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The Power of Being Nice

The Power of Being Nice


I have a couple of acquaintances and colleagues that are Veterinarians.  Recently I interviewed one to give my clients a look into that profession.  But with this newsletter, I wanted to share with you something that was a little upsetting to hear from two Veterinarians in the last week.

Due to the pandemic and the mandatory shut down for several weeks of our Veterinary Clincs and then limiting non-emergency procedures like neutering, our Veterinarians are way behind in their work.  Add in the fact that so many people acquired puppies and dogs during the early part of of the pandemic, the clinics are busting at the seams.

The bigger problem that I just learned is there are many technicians, veterinary staff and even Veterinarians that have quit due to people being so difficult.  The stress has become too much in an already really stressful field of work.  One Veterinarian told me they have lost one Vet and 8 or 9 staff people just because so many people are being so rude, demanding and even insulting.

That is a sad fact for me.  I’m sure you are not one of those people but if we could spread the word if that’s what it takes, that we need these professionals.  Just like we need the frontline workers in the hospitals.

Recently my Doberman, Kaikala, was ill.  Of course it was a Sunday night.  I thought I was going to have to bring her to South Deerfield for emergency treatment.  I called ahead to ask a few questions.  It was very nice of the person answering the phone to tell me that it would be a 6 to 8 hour wait after we checked in.  I was shocked but not angry.  I decided that I would just wait til morning.  Kala was nauseous but looked very comfortable on her bed.

The receptionist didn’t have to tell me ab out that long wait.  He respected me (as a person, he didn't know my identity).  He gave me the choice as to whether I should come in or not.  Obviously if Kala was very sick I would have gone it but since I felt like she could wait until morning when my clinic opened, I didn’t go.  It actually turned out she was getting better on her own on Monday so I was REALLY glad I didn’t put any of us through the wait time at VESH.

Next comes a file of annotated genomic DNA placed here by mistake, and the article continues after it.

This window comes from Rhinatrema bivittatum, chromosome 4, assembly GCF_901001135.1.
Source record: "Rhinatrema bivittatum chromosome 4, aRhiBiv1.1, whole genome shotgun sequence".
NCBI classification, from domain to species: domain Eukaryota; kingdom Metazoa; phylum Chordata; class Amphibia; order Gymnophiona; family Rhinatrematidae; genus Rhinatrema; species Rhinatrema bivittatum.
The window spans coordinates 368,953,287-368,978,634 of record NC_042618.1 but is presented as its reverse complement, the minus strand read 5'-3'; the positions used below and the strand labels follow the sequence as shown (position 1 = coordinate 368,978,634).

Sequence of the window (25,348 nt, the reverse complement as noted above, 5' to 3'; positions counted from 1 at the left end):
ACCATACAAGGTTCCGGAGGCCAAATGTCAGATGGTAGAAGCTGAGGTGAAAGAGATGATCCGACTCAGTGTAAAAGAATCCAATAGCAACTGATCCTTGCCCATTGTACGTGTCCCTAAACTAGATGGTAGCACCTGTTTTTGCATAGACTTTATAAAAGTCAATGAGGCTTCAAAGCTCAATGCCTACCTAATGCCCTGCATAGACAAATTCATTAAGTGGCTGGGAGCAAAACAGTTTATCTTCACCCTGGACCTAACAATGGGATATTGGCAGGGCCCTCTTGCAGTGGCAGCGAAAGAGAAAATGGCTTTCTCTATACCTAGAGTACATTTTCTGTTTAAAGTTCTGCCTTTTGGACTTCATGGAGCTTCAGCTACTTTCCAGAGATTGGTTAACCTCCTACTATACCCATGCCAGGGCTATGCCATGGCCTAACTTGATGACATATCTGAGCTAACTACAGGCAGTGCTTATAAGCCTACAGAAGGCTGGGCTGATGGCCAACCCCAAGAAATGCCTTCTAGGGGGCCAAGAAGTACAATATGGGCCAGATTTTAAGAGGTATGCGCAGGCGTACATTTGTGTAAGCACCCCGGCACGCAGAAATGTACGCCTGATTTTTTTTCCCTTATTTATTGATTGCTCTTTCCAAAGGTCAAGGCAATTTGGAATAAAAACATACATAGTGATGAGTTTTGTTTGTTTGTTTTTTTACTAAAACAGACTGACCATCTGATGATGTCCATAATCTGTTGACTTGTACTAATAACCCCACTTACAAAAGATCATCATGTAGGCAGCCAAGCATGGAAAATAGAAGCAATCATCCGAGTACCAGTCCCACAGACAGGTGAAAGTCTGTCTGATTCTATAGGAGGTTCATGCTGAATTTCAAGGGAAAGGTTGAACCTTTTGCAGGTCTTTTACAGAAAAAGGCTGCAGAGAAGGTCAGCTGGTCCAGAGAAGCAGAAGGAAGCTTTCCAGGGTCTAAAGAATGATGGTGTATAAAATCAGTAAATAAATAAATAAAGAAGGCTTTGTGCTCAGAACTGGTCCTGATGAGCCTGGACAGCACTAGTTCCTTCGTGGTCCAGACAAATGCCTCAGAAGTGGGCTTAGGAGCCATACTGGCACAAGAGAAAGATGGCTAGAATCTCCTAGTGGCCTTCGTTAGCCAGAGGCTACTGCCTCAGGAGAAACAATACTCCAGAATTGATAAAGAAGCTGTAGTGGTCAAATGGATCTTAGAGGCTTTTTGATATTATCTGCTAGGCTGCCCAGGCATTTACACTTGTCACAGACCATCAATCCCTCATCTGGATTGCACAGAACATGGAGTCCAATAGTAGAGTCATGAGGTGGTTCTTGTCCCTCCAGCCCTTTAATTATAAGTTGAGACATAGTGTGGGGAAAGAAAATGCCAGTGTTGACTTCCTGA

The clinics days are filled, actually over filled, with clients who love their animals.  They are also trying to get caught up with spay/neuter surgeries and more.  Most clinics have even been forced to stop taking new clients.

I don't understand why people might act so adversarial towards someone who is taking care of their beloved dog or cat?  I know I appreciate anyone who is going to be working with my dogs.  It’s not my nature to be rude or demanding but I sure wouldn’t want to be that way with someone who is taking care of my “kids”.

I was shocked and saddened to the point that I wanted to write this newsletter.  Everyone just needs to be kind to each other.  We are in a situation that has never been seen before.  For the most part the world has adjusted pretty quickly with zoom and tele health and more.  But my hope is to spread the word:  Be patient and kind to your veterinary staff.  Tell others to do the same.  We can’t lose any more of our veterinary staff!

In general, as the term goes, we truly are all in this together.  We need to respect others and be kind to get through it.  And we will!